Casey Snyder and Tom Sedoric

After lagging U.S. equities from 2012 through 2016, foreign markets had a huge boost in 2017, with the MSCI Emerging market index generating ~37% gains. 2017 was also the second year in a row during which all mainstream asset classes were positive. This was a fun result, especially for the disciplined and global investor, and one very few expected, given the geopolitical climate heading into 2017. And while investors may have hoped for the same events to transpire this year, an unusually strong dollar in 2018 coupled with the prospect of future rate hikes has foreign assets again lagging U.S. equities. This provided a stark reminder of the cyclical nature of markets and why it’s important for investors to prevent their emotions from influencing investment-related decisions. 

Ben Carlson, author of A Wealth of Common Sense, offers a great perspective on the inherent long-term cyclicality of global markets. It’s hard for many to imagine, especially given the events of the last eight years, but since 1970, the MSCI EAFE (Europe, Australasia, and the Far East) has outperformed the U.S. in 25 out of 48 calendar years. 

Carlson comments, “The U.S. has outperformed over this entire period, but it’s interesting to note that all of this outperformance has occurred since 2010. From 1970-2009, the annual returns were 10.2% annually for the EAFE and 9.9% per year for the U.S.”

The emerging markets display an even greater contrast. 

“Going back to the inceptions of the MSCI EM Index in 1988, 76 percent of all annual calendar returns have been double-digit gains or losses. Also, almost half of all annual returns in that time were either gains or losses in excess of 20 percent.” Notice the even greater disparity of returns with stomach-wrenching volatility. 

These charts show that taking a concentrated position in the S&P500, MSCI EM, or the MSCI EAFE creates huge financial vulnerabilities. If he or she is wrong, an investor may lose upward of a decade of returns, plus the time needed to make back those opportunity costs. 

Predicting exactly when the cyclicity of markets is likely to pivot is a near-impossible task. The one commonality in the reversal of market trends continues to be valuation: expensive assets eventually become cheaper, and cheaper assets eventually rise in value.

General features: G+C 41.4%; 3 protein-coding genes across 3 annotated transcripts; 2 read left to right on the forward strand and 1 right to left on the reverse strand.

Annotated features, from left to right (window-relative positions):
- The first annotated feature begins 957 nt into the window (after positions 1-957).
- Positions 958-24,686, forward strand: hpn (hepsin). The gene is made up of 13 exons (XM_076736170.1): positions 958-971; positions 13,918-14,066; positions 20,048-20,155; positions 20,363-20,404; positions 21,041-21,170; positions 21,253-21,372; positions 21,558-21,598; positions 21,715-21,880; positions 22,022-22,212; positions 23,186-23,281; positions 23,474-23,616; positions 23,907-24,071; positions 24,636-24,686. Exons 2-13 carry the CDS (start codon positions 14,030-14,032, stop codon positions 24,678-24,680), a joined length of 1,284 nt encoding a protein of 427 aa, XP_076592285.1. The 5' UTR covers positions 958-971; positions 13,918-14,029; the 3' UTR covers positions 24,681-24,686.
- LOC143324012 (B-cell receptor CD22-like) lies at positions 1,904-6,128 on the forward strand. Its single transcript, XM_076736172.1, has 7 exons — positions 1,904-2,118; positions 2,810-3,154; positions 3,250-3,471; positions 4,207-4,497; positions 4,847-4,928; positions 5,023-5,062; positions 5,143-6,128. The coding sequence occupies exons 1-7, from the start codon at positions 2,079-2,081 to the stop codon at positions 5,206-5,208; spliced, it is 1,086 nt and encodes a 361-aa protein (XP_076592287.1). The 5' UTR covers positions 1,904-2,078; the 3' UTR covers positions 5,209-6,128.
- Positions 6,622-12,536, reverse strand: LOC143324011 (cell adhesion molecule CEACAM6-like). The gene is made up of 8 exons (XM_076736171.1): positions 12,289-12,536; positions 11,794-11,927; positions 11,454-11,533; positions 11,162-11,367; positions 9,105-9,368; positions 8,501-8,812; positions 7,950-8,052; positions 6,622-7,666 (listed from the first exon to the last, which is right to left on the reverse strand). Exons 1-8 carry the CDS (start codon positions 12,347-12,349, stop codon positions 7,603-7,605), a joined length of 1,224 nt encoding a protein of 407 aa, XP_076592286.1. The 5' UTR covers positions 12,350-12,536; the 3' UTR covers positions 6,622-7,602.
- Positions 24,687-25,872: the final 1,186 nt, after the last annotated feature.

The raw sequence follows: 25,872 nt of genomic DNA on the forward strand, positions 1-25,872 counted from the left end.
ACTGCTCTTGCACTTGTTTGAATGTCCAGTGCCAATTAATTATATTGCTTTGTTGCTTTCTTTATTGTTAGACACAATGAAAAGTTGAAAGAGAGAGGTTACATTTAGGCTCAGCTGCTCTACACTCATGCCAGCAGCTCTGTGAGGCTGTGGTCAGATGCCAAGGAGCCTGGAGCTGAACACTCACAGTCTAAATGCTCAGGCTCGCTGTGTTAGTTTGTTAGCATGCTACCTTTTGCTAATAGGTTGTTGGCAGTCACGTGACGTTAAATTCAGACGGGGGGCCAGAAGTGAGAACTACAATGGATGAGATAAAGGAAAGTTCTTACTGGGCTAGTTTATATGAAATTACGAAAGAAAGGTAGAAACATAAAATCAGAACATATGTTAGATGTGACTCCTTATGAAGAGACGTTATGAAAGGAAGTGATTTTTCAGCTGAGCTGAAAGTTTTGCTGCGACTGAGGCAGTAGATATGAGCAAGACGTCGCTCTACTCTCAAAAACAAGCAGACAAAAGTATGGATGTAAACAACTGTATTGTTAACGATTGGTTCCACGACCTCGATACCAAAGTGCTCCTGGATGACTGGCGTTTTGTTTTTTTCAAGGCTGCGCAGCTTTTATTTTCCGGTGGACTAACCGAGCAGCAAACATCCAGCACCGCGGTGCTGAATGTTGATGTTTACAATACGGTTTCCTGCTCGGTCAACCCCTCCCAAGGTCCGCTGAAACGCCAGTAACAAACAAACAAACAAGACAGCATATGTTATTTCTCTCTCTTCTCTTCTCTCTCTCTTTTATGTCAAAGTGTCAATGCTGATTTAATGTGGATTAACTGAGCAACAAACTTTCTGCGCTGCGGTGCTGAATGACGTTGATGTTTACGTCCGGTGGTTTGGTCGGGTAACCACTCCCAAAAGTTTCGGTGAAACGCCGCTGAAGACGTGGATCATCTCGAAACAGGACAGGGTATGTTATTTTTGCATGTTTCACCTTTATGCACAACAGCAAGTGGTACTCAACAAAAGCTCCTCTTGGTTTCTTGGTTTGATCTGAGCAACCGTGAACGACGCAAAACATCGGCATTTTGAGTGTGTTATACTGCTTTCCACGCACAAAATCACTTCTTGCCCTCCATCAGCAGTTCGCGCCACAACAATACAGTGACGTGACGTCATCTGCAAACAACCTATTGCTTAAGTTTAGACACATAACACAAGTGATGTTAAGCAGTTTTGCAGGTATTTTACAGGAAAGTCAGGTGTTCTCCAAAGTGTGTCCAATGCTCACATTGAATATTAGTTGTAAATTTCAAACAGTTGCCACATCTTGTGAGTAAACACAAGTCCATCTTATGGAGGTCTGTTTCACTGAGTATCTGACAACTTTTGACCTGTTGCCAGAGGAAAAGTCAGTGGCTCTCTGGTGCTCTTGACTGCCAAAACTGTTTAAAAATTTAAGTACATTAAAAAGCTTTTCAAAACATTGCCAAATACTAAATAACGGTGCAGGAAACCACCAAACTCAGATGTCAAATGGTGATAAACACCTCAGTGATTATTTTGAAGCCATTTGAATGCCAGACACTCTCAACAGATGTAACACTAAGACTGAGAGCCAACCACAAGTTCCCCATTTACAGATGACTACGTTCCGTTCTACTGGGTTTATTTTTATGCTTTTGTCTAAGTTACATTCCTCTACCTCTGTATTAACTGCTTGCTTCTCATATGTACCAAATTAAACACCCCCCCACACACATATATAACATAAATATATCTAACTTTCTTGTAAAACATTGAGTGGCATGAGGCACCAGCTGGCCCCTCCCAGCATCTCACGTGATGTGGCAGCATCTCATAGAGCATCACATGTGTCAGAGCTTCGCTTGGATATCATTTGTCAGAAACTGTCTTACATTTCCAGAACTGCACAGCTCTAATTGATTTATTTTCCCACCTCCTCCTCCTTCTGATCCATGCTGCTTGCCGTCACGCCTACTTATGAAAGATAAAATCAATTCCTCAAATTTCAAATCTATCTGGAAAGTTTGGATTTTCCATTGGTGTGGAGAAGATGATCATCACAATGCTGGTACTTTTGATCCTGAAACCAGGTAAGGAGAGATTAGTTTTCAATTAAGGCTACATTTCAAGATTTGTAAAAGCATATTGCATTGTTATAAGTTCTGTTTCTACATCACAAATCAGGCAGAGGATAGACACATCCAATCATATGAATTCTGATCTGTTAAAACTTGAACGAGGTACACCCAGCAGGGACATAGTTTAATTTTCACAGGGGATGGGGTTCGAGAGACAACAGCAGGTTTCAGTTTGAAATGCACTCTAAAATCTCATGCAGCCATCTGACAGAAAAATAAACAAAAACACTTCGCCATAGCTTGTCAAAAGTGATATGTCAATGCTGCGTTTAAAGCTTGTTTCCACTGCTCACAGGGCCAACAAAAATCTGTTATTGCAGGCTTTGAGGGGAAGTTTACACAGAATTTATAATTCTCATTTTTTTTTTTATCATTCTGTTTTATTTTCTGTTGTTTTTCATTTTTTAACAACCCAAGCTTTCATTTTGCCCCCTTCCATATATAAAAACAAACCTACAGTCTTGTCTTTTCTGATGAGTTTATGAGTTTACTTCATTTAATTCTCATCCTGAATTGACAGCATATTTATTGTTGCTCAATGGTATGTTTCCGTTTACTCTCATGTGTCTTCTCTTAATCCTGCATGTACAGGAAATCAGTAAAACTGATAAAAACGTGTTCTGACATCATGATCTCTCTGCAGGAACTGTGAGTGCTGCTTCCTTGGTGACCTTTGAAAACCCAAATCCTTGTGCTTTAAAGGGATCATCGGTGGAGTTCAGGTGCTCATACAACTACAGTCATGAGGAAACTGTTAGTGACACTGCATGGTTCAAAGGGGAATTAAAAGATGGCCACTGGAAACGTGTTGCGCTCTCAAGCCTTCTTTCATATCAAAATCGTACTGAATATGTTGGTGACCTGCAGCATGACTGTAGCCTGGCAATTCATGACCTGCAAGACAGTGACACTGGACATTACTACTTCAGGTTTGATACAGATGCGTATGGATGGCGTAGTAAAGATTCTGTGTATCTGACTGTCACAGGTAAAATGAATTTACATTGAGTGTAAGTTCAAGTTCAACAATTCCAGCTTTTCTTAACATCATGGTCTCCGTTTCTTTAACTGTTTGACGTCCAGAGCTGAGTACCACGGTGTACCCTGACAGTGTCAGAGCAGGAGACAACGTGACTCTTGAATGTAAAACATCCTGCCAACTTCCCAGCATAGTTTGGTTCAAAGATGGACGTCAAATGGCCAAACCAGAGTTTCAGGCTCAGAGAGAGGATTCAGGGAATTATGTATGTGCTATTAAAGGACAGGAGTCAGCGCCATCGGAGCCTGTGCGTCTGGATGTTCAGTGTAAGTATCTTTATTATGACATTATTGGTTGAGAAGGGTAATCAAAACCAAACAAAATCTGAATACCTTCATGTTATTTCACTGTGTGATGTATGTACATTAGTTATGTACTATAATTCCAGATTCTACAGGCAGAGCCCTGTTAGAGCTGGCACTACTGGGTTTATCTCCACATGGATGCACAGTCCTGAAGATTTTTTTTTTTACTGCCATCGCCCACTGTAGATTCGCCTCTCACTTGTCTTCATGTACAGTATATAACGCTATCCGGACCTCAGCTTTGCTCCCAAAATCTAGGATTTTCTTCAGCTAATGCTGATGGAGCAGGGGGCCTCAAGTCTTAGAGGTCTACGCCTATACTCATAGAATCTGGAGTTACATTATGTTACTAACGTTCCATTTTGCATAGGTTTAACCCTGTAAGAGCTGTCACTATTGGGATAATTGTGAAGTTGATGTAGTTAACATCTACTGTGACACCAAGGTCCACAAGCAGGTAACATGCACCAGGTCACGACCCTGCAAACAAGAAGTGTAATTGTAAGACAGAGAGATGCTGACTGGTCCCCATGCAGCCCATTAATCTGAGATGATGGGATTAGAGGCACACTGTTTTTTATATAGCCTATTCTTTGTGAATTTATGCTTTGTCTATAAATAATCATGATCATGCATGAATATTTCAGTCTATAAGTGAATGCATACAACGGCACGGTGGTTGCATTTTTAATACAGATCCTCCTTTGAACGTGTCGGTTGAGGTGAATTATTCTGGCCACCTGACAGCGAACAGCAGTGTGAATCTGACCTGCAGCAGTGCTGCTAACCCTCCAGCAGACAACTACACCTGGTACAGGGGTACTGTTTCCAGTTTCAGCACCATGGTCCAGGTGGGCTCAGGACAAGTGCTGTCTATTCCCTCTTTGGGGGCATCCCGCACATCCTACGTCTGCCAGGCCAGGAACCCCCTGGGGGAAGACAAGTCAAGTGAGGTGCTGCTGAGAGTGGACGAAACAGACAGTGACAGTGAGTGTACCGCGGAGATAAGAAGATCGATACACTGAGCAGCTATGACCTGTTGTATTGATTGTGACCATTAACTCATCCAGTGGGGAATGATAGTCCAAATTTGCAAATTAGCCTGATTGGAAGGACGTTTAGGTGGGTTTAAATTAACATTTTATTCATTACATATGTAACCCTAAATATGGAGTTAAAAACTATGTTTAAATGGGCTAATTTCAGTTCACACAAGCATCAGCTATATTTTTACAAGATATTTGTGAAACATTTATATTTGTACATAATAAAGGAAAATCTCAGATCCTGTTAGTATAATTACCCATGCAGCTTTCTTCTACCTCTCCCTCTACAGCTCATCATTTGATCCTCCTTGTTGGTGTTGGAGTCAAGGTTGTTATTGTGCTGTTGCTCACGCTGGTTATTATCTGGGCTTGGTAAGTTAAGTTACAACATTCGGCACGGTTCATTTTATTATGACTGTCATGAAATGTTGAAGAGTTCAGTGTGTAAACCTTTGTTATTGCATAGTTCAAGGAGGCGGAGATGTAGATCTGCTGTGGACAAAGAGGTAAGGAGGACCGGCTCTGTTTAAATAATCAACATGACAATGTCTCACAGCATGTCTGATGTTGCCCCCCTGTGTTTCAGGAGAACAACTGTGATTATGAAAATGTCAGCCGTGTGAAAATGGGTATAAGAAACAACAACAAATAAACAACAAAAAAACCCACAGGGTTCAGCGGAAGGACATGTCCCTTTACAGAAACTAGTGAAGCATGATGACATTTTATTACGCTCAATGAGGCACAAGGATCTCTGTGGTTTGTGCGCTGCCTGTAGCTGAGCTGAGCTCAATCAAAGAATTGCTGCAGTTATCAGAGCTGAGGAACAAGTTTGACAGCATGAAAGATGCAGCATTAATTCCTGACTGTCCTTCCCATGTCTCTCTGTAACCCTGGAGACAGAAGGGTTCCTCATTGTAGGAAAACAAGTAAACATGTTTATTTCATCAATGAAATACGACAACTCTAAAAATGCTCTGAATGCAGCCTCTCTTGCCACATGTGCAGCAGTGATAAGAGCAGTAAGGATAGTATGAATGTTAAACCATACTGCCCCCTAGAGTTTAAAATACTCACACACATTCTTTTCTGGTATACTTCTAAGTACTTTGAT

As difficult as it may be for investors to imagine a muted decade like the S&P 500’s negative 1% annualized performance between 2000 and 2010 (especially after the recent performance of U.S. equities), they must remember that risk appetites often ebb and flow with valuations. Higher priced assets, albeit perceived as having a margin of safety, should inspire caution. The notion that our inherently biased narratives, selfishly motivated savings, and retirement timelines will be supported in a linear fashion is one of the more profound barriers to success – economic cycles and markets don’t care about our personal lives and time lines. 

Considering the world of investment opportunities today, one might expect US markets to continue their dominance but remain historically expensive compared to the mainstream foreign markets. Given the history of expensive markets eventually delivering subpar returns, many well-respected investors and investment firms have cautioned U.S. investors about maintaining their home bias. Even Vanguard recently joined the low-return chorus, cautioning savers about the 1-3% real returns over the next decade for U.S. equities. 

Heeding this warning creates a conundrum for many investors. Should they maintain the overweight U.S. equity exposure, ignore history, and hope for the best or execute the infamous saying – buy low, sell high – despite the feverish anxieties of the limbic system when doing something counterintuitive? 

We don’t pretend to be able to see the future, but we believe it’s integral for investors to be aware of the risks and potential implications associated with their decisions. There is a real possibility that U.S. markets will begin to deliver well-below-average returns at a time when many investors are beginning to feel like they’ve finally caught up from the last recession. Less expensive foreign markets show relative value but are known to deliver extremely high bouts of volatility, thereby shaking the resolve of even the most disciplined investors. 

For those with a comprehensive plan, the cyclicality of markets is something to embrace. Opportunities stem from volatility, and 2018 is already on track to be the most volatile year we’ve seen since 2008. 

This information has been obtained from sources deemed to be reliable but its accuracy and completeness cannot be guaranteed. The views expressed are those of Tom Sedoric – Partner, Executive Managing Director and Wealth Manager and D. Casey Snyder, CFP® - Partner, Senior Vice President and Wealth Manager and are not necessarily those of Raymond James. Steward Partners Global Advisory LLC and The Sedoric Group maintain a separate professional business relationship with, and our registered professionals offer securities through, Raymond James Financial Services, Inc. Member FINRA/SIPC. Investment advisory services offered through Steward Partners Investment Advisory LLC. 2985754